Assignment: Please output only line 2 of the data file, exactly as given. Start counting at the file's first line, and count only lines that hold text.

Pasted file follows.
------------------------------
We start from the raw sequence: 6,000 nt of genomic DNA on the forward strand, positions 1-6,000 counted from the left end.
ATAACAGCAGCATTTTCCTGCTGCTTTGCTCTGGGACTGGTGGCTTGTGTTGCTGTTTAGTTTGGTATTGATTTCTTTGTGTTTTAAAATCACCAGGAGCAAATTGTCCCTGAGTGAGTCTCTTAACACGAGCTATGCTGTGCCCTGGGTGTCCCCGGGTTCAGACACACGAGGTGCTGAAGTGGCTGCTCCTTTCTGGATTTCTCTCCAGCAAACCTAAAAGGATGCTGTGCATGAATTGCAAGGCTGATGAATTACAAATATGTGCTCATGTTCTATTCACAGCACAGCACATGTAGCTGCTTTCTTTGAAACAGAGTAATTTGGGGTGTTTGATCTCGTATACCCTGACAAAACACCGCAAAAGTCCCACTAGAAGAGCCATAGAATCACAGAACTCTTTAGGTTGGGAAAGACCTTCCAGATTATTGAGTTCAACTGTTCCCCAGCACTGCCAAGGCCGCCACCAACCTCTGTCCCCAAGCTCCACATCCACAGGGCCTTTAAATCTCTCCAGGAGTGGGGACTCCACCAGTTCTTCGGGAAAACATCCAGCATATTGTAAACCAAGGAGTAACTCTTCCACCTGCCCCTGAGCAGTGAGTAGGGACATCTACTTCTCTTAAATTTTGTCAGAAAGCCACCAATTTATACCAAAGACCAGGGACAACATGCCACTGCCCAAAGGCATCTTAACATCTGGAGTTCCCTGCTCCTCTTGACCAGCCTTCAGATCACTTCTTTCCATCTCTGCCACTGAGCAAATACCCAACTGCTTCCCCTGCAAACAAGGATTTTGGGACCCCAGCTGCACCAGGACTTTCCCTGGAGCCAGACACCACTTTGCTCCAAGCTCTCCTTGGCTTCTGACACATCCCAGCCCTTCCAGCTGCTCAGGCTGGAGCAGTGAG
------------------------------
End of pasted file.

ATAACAGCAGCATTTTCCTGCTGCTTTGCTCTGGGACTGGTGGCTTGTGTTGCTGTTTAGTTTGGTATTGATTTCTTTGTGTTTTAAAATCACCAGGAGCAAATTGTCCCTGAGTGAGTCTCTTAACACGAGCTATGCTGTGCCCTGGGTGTCCCCGGGTTCAGACACACGAGGTGCTGAAGTGGCTGCTCCTTTCTGGATTTCTCTCCAGCAAACCTAAAAGGATGCTGTGCATGAATTGCAAGGCTGATGAATTACAAATATGTGCTCATGTTCTATTCACAGCACAGCACATGTAGCTGCTTTCTTTGAAACAGAGTAATTTGGGGTGTTTGATCTCGTATACCCTGACAAAACACCGCAAAAGTCCCACTAGAAGAGCCATAGAATCACAGAACTCTTTAGGTTGGGAAAGACCTTCCAGATTATTGAGTTCAACTGTTCCCCAGCACTGCCAAGGCCGCCACCAACCTCTGTCCCCAAGCTCCACATCCACAGGGCCTTTAAATCTCTCCAGGAGTGGGGACTCCACCAGTTCTTCGGGAAAACATCCAGCATATTGTAAACCAAGGAGTAACTCTTCCACCTGCCCCTGAGCAGTGAGTAGGGACATCTACTTCTCTTAAATTTTGTCAGAAAGCCACCAATTTATACCAAAGACCAGGGACAACATGCCACTGCCCAAAGGCATCTTAACATCTGGAGTTCCCTGCTCCTCTTGACCAGCCTTCAGATCACTTCTTTCCATCTCTGCCACTGAGCAAATACCCAACTGCTTCCCCTGCAAACAAGGATTTTGGGACCCCAGCTGCACCAGGACTTTCCCTGGAGCCAGACACCACTTTGCTCCAAGCTCTCCTTGGCTTCTGACACATCCCAGCCCTTCCAGCTGCTCAGGCTGGAGCAGTGAG